In the past few weeks, we've focused on some of the challenges facing Canada's LNG export projects. Meanwhile, progress continues toward getting landlocked Canadian crude to fast-growing Asian markets. This week, the country's federal government finally approved Enbridge Inc's (TSX: ENB, NYSE: ENB) CAD7.9 billion Northern Gateway project.
The company's nearly 1,200 kilometer pipeline will have the capacity to move as much as 525,000 barrels of oil per day from the resource-rich province of Alberta to a deepwater port on Canada's west coast.
Northern Gateway is key to Canada's eventual diversification of its export markets. At present, the US absorbs 99 percent of the country's crude oil exports, often at discounted prices.
Indeed, the spread between the benchmark West Texas Intermediate crude and Western Canada Select is currently USD20.75, or a discount of 19.5 percent for Canadian crude. Over the past year, the differential between the two benchmarks has been as wide as USD42.00 and as narrow as USD12.00.
There are a number of factors contributing to the spread. The glut of production in Canada is competing with similarly abundant supplies from the prolific US shale plays. The result is that Canadian crude is being crowded out from crucial pipelines leading to various US markets. And the heavy, sour crude mined from Canada's oil sands is more costly to refine than the light, sweet crude produced from North Dakota's Bakken.
But the latest approval for Northern Gateway is just one hurdle in what continues to be a mind-numbingly complex approval process. We've previously detailed Enbridge's efforts to pacify various constituencies at the provincial level in British Columbia, including politicians, First Nations groups, environmentalists and labor unions.
Though the pipeline could commence operations by late 2018, Enbridge must still decide if the project will ult! imately prove economic.
That's because the company must fulfill 209 conditions set by the Joint Review Panel established by the government's National Energy Board. And 113 of those must be met before construction can even begin. This process is expected to take 12 to 15 months.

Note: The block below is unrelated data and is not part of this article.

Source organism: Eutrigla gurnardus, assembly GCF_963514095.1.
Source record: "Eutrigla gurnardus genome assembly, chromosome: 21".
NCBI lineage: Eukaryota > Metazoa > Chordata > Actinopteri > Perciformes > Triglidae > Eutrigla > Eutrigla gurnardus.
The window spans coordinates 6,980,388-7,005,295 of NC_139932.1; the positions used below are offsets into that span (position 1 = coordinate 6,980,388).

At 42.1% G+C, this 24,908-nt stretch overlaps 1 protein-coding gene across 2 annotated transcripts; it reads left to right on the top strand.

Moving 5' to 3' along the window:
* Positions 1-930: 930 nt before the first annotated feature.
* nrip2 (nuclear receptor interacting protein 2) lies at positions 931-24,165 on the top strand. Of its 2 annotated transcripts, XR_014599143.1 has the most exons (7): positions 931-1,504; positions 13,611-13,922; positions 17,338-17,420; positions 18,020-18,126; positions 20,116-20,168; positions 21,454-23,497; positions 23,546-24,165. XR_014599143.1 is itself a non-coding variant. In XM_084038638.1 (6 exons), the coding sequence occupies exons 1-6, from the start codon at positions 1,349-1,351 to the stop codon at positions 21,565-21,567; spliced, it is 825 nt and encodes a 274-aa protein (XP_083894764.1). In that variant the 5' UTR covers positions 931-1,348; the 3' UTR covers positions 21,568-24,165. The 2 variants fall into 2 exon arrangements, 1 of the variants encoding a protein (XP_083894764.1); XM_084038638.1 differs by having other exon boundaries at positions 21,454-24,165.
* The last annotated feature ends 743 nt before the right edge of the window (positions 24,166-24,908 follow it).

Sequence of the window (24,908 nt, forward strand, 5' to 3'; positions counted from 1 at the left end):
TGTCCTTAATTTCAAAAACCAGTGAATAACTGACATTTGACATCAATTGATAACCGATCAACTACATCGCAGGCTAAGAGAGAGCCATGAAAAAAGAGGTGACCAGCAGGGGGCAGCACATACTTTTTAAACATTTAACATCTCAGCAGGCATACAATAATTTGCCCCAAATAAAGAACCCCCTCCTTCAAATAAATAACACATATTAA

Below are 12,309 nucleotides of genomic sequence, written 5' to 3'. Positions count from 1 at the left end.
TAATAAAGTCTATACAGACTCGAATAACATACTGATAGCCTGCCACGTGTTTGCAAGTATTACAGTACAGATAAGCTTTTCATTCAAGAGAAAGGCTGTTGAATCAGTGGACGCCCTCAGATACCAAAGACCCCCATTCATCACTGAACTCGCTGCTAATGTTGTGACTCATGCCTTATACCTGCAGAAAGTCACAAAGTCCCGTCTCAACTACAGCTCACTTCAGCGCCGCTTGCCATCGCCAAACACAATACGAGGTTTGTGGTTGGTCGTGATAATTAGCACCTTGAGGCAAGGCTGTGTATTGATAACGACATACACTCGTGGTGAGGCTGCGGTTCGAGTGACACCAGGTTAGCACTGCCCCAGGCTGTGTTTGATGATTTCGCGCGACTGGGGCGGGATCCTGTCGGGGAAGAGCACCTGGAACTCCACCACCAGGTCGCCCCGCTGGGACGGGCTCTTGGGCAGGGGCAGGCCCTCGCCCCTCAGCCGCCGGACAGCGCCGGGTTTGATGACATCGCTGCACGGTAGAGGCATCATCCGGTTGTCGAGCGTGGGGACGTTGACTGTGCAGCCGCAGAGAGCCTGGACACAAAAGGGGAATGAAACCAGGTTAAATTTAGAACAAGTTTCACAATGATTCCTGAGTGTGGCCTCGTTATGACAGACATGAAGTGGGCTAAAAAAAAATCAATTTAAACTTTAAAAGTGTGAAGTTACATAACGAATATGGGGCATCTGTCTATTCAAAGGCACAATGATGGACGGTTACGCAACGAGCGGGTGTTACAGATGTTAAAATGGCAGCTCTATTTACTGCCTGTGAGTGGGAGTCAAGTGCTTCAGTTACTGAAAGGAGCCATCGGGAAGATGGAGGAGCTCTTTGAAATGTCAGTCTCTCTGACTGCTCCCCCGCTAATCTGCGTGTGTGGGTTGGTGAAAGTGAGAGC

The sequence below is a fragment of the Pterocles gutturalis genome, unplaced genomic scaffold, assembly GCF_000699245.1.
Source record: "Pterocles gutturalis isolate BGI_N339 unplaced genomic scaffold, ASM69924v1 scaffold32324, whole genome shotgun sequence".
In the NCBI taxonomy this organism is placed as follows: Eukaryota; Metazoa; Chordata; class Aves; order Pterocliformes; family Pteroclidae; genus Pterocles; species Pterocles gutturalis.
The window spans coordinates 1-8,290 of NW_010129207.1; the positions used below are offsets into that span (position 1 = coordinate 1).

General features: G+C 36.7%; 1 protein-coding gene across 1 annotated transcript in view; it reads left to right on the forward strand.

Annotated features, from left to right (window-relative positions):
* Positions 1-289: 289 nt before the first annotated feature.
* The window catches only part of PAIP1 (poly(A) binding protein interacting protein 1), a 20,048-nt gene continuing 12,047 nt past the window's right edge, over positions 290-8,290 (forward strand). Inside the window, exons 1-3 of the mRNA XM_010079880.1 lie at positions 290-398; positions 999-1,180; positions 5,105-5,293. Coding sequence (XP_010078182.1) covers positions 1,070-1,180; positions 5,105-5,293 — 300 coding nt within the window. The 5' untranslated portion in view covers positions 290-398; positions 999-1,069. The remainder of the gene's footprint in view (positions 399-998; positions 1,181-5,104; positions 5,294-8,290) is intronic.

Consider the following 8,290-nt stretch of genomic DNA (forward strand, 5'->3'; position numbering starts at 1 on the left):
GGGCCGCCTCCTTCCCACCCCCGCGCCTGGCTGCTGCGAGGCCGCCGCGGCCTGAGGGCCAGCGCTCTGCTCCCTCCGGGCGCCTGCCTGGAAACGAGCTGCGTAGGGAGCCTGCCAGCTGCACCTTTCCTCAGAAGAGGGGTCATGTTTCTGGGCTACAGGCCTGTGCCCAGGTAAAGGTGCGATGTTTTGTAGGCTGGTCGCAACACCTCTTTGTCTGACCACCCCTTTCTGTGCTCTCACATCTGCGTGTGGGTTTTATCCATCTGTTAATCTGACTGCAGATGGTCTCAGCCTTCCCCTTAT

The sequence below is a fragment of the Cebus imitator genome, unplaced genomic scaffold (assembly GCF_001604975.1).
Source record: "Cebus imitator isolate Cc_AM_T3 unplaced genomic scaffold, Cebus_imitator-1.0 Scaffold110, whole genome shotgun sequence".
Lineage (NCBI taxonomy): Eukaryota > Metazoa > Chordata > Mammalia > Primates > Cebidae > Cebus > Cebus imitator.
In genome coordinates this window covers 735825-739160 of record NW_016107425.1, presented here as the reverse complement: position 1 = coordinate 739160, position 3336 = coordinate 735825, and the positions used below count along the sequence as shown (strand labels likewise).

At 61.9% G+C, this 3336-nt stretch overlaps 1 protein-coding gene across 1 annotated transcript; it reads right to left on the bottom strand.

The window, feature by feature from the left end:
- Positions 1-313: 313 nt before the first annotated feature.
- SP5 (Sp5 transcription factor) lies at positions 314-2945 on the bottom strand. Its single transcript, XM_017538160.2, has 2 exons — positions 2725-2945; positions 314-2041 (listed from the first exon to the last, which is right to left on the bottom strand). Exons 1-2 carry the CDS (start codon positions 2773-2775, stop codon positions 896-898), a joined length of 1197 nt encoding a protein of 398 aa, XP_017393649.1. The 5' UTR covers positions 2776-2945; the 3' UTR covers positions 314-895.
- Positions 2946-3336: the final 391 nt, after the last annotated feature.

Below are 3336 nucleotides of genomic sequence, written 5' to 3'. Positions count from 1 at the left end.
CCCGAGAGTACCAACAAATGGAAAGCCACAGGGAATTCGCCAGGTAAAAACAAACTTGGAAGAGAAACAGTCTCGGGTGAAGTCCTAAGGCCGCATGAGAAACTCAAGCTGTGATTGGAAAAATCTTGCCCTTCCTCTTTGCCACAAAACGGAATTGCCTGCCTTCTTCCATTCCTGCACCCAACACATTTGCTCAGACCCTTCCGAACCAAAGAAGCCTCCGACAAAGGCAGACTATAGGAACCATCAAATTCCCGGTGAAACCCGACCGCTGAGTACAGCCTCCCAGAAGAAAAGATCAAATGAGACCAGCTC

In addition to the numerous consultations required with First Nations groups and other communities along the pipeline's proposed route, Enbridge will also have to apply for regulatory permits and authorizations from federal and provincial governments.
Some Aboriginal groups have threatened legal action to further delay the pipeline's construction. To date, the company has signed 26 equity partnerships with these communities, representing about 60 percent of their population in British Columbia.
Of course, the cost of compliance, revenue sharing and taxation all add up. And Enbridge CEO Al Monaco has said the firm will have to recalculate the cost of the project before it can proceed with a final investment decision. "Obviously there's a lot of capital involved here to put to work, to execute a project like this, and that takes careful consideration," Mr. Monaco observed during the company's Tuesday conference call. The final cost estimate is expected later this year.
Still, Enbridge is hardly going it alone. This massive project has 10 funding partners, including oil sands giant Suncor Energy Inc (TSX: SU, NYSE: SU).
But even if Northern Gateway meets the aforementioned conditions and secures sufficient long-term commitments from energy shippers, it still faces competition from other projects, including TransCanada Corp's (TSX: TRP, NYSE: TRP) Keystone XL pipeline, which itself remains mired in endless political maneuvering.
While Northern Gateway is an important project for Enbridge that has cost the company and its partners CAD400 million thus far, it's just one of an estimated CAD36 billion worth of projects that the company considers commercially secure through 201! 7, with a! nother CAD5 billion worth of projects under development.
As such, some analysts believe that the project won't move the needle all that much for the company's near- to medium-term earnings. Management has targeted earnings per share growth of 10 percent to 12 percent annually through 2017.
But while Enbridge can endure without Northern Gateway, Canada can't remain dependent on the US as its sole energy export market forever. Although environmentalists and other groups have stymied progress in building necessary infrastructure, when there's demand, at least some output will always find a way to reach the market, as the crude-by-rail phenomenon has demonstrated.